For most young students, their senior Prom is an occasion to celebrate.
It is supposed to be an evening they will remember for the rest of their lives, and for all the right reasons: friendship, looking back on 12 years of schooling, and looking ahead to the great adventures that await.
But, as parents and students who have been through it will tell you, doing the Prom right does not come cheap, particularly for young women.
Like planning a fancy wedding, planning the Prom of their dreams can soon become a complicated and expensive exercise. And as it does, the financial pressures of the event can turn what is supposed to be a celebration into something far more stressful.
Liberty High School seniors Alli McDonald and Kate Borgnes understand the pressures that young women are under when it comes to planning their perfect Prom.
Last year, as the economic recession began to hit home on the Eastside, McDonald and Borgnes decided there was something they could do to make sure that students from cash-strapped families did not have to give up on their dreams for the grand finale to their senior year.
With the help of their moms, McDonald and Borgnes launched “Prom Dreams… Pass It On,” an event that would provide affordable Prom dresses to help friends and classmates at all high schools in Issaquah, Renton and Sammamish areas.
In June of 2009 they put out the call, searching for gently-used formal dresses. They held a series of collection events, receiving donations from generous locals of good condition dresses and accessories. The Prom Dreams team even solicited sororities at the University of Washington for once-worn dresses.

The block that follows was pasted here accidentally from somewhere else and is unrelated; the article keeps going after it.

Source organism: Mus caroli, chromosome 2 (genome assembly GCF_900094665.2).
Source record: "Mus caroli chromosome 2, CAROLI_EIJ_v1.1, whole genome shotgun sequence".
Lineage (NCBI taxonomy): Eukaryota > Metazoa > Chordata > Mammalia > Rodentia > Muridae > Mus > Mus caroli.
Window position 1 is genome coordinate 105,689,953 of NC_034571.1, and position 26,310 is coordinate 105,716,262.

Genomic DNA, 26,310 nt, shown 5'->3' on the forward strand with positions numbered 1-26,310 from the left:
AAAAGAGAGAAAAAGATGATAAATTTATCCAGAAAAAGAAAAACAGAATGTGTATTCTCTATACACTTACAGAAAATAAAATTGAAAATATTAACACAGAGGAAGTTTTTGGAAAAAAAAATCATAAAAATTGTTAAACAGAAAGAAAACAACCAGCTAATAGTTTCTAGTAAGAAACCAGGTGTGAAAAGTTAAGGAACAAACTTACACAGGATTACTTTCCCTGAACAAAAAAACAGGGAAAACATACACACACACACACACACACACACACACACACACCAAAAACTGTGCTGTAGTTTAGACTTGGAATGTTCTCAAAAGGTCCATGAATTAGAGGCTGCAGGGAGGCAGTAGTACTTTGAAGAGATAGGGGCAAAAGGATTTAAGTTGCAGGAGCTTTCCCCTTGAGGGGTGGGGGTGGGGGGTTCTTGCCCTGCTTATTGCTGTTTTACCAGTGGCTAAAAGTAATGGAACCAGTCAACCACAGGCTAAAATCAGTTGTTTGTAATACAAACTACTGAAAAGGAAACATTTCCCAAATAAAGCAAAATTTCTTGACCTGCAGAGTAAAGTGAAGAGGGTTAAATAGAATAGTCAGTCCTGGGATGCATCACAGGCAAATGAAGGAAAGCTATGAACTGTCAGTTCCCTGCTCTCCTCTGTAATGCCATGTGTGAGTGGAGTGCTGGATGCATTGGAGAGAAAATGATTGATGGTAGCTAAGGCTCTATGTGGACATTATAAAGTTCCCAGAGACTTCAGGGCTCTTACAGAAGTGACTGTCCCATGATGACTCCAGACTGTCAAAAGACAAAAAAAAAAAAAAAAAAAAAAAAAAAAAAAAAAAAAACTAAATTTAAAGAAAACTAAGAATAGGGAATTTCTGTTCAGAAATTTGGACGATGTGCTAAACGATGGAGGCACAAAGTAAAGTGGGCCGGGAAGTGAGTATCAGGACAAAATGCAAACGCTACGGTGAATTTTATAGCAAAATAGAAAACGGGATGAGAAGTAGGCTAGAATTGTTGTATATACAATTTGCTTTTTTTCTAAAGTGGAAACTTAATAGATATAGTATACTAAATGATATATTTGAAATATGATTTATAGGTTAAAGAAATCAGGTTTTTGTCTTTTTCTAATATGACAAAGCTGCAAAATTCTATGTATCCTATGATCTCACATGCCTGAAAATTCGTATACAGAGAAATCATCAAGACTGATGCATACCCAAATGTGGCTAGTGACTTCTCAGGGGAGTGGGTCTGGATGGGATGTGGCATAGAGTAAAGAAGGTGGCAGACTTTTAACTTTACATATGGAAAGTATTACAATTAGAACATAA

The idea was to provide a wide selection of Prom dresses at affordable prices. And that is exactly what they will do when next week the doors of Stella Vintage Boutique on Front Street in Issaquah open for local high school students only.
Almost 100 dresses will be on sale for between $20 and $30, a great relief for young women often expecting to pay hundreds for the right dress for the big occasion. The organizers, of course, will not make a penny – the sale price will cover the cost of having the dress dry cleaned.
“It’s a tough time for so many people, they have to budget and scrimp, and we just want to make every girl feel lucky,” Karen Odegard, one of the mothers involved in Prom Dreams, told The Reporter as the group began its collection drive last year. “We want to make sure every young woman has the chance to feel special and wear a beautiful dress at her prom.”
Prom Dreams will host dress sale events between 5 and 9 p.m. on April 12, 15 and 19, at Stella, 195 Front Street N.
In addition to the great collection of dresses, there will also be a limited amount of shoes, accessories and wraps available. Prom Dreams have even organized for a fashion consultant to offer suggestions on hairstyles and makeup colors that will compliment each dress.
Students must present their ASB card.
For more information on Prom Dreams, contact Karen Odegard at email@example.com., Vanessa McDonald at firstname.lastname@example.org., or Martha Flittie at Stella Vintage Boutique at 425-444-8857.